The Federal Trade Commission (FTC) announced yesterday that it has brought its first-ever enforcement action under its Health Breach Notification Rule, against digital health platform GoodRx Holdings, Inc. This follows the FTC's previous warning, in September 2021, that health apps must comply with the rule or face penalties.
The Health Breach Notification Rule requires health apps and other devices that collect, use or share personal health information to notify customers of any breach or unauthorized use of data.
GoodRx, a telehealth and prescription drug discount provider, was accused of the unauthorized sharing of its customers' personal health information with third-party advertising platforms and adtech vendors in violation of federal consumer protection law.
If approved by the U.S. District Court, Northern District of California, GoodRx will have to pay a $1.5 million penalty and will be permanently barred from sharing user health information with third parties for advertising purposes. Further, if approved by the court, GoodRx will also be required to obtain affirmative express consent before disclosing user health information with third parties for purposes other than advertising, to require third parties to delete data shared with them, to limit its data retention periods and to put into place a comprehensive privacy program.
A New Era of Oversight by the FTC
Most health apps and digital platforms are not covered by HIPAA, the federal health privacy law, and for years have collected, used and disclosed health care information with little active oversight. While the FTC's Health Breach Notification Rule has been on the books since 2009, the FTC has not prioritized its enforcement...until now. In the absence of comprehensive federal consumer privacy legislation and an increased focus by consumers on data privacy, the FTC has been stepping in to fill the regulatory gaps in protecting consumer health data held outside the health care system.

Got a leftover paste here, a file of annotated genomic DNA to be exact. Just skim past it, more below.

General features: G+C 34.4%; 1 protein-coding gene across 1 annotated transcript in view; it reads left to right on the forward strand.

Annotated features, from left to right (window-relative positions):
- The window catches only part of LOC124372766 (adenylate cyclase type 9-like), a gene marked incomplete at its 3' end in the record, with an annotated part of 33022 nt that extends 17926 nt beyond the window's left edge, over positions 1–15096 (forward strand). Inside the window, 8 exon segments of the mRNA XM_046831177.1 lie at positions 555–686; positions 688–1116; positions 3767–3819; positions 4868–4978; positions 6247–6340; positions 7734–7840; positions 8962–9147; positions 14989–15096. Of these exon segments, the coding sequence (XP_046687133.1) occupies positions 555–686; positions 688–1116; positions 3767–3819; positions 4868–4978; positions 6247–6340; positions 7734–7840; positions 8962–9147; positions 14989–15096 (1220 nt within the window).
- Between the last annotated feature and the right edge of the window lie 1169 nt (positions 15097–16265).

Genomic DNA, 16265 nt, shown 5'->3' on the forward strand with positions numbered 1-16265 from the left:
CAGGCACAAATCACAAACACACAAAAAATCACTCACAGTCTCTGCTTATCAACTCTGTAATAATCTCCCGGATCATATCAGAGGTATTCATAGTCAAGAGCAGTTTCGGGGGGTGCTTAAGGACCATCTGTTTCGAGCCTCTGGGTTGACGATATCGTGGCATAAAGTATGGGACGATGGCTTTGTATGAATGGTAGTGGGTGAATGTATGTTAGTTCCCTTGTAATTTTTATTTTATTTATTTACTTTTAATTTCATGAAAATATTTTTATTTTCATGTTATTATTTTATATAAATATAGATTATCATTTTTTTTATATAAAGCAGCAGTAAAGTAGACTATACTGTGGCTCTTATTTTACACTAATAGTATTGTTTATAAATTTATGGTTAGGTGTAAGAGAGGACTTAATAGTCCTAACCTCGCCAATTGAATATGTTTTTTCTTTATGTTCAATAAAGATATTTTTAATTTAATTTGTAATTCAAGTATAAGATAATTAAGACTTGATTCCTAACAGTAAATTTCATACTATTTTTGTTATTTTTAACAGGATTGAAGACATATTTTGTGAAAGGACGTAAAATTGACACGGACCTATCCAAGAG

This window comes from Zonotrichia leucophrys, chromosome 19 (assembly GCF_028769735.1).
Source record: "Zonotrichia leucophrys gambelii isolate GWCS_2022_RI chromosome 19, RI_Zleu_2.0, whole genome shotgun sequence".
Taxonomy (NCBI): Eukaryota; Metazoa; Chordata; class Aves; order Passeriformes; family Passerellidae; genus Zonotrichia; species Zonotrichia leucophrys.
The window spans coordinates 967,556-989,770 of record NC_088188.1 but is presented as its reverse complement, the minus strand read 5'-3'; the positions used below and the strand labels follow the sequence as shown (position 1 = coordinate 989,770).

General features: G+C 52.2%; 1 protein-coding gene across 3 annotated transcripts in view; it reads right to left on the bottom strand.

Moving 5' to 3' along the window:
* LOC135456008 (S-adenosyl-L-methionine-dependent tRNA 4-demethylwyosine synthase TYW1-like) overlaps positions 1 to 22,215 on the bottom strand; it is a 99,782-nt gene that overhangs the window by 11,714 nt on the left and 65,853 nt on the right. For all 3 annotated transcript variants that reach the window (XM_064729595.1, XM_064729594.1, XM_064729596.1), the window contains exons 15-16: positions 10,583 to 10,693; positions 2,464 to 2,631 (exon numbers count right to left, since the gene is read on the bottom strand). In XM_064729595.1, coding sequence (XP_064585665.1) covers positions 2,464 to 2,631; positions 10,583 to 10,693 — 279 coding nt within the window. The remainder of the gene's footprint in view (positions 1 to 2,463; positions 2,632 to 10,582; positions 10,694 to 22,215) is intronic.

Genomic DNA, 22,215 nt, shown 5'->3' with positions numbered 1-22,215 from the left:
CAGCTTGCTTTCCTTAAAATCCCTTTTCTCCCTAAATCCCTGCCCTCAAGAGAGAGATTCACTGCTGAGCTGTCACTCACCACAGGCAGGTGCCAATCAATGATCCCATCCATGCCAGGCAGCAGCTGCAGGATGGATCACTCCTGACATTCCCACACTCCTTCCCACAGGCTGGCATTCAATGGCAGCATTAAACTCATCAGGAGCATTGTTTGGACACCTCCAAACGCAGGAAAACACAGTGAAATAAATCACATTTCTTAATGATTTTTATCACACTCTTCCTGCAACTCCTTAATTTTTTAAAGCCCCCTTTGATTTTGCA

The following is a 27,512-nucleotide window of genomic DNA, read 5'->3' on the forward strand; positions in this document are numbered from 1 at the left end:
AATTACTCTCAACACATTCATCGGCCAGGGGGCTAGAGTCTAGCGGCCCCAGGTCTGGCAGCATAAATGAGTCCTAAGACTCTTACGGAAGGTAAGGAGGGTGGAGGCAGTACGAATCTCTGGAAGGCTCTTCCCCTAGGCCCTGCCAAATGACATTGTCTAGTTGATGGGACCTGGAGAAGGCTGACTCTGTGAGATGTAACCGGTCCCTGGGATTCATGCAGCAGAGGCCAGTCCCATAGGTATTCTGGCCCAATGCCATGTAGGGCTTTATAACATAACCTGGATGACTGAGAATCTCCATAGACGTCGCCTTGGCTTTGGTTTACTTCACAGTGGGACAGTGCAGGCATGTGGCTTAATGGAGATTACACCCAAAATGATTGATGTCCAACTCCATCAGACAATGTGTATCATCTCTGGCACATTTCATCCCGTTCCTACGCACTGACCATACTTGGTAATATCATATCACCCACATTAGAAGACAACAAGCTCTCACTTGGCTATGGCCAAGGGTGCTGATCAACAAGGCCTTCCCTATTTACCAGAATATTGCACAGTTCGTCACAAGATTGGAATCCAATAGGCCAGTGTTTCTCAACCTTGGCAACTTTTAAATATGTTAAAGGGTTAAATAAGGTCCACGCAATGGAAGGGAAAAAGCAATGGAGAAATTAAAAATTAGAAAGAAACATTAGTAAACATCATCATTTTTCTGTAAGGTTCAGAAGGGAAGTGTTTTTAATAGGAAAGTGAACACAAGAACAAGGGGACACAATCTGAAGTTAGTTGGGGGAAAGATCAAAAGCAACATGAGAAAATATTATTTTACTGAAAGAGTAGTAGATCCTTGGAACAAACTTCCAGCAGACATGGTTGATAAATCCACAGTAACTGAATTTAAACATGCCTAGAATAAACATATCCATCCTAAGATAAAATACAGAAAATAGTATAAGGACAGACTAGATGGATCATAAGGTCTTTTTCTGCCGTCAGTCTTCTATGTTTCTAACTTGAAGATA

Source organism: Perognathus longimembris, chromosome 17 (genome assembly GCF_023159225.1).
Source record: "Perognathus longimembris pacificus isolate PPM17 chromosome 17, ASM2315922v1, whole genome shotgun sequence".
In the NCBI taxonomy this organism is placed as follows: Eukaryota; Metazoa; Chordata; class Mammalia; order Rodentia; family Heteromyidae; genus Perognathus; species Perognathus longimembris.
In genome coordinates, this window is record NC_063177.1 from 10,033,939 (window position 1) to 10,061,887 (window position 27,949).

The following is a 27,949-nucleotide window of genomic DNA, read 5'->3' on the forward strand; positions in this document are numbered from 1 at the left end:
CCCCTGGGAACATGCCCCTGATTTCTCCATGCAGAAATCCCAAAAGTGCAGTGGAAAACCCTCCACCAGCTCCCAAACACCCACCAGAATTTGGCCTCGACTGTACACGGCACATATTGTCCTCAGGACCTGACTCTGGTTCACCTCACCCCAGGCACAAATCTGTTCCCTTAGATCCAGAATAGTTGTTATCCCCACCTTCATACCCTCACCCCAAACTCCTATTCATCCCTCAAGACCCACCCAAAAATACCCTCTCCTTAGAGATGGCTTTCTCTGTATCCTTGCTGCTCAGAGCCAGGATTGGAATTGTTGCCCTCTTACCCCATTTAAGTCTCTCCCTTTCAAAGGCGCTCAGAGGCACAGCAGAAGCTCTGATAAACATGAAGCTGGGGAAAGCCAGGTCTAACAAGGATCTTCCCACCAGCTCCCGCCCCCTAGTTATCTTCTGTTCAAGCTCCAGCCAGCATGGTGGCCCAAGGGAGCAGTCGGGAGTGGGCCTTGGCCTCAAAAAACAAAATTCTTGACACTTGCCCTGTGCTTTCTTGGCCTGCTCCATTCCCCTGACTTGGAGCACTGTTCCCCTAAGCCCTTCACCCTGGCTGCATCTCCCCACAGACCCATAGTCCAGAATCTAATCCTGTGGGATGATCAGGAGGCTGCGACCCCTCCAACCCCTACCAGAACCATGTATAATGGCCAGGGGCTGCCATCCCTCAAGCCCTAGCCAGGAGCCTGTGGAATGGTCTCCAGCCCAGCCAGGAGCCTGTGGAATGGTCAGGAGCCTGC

This FTC action is one of a few demonstrating the agency's recent increased focus on the privacy practices of digital health companies. In August 2022, the FTC filed a lawsuit against data broker Kochava for selling geolocation data that could be used to track movements to abortion clinics and other sensitive locations, and in June 2021 the agency reached a settlement with Flo Health, a fertility tracking app, after the company failed to obtain users' consent for sharing personal health information with third-party companies.
These actions can also be seen as part of a broader trend toward more active regulation of third-party data sharing for digital advertising and other purposes, which has recently been a priority of the California Office of the Attorney General in its enforcement of the California Consumer Privacy Act's notice and opt-out rules for such sharing, as well as the subject of current or soon-to-be-effective privacy laws in Virginia, Colorado, Connecticut and Utah.
In a statement regarding the GoodRx action, Samuel Levine, Director of the FTC's Bureau of Consumer Protection, said that "[d]igital health companies and mobile apps should not cash in on consumers' extremely sensitive and personally identifiable health information....The F.T.C. is serving notice that it will use all of its legal authority to protect American consumers' sensitive data from misuse and illegal exploitation."
Most recently, in the wake of the Supreme Court's decision in Dobbs, overturning the federal right to abortion, the FTC indicated that it will be monitoring companies' compliance with unfair and deceptive business practices, as well as its breach rule, with respect to use of sensitive data, especially when companies make claims that data is anonymized and cannot be linked to an individual.
This latest enforcement action should serve as yet another warning to digital health companies that their privacy practices are under federal scrutiny.
All digital health applications should heed the warning by the FTC and review how they are collecting, using and sharing consumer health data.
- Are their privacy notices up to date, accurate and complete?
- Are they acting consistent with consumers' notice and consent regarding the use and disclosure of their data?
- Have they operationalized the privacy notice to ensure their practices match their statements?
- Are third-party platforms and vendors sufficiently restricted from unauthorized uses of data, and if so, are they complying with contracts that impose those restrictions?
- Is it possible that the digital health application may also be subject to other privacy regulations, such as HIPAA or the newest generation of state consumer privacy laws?
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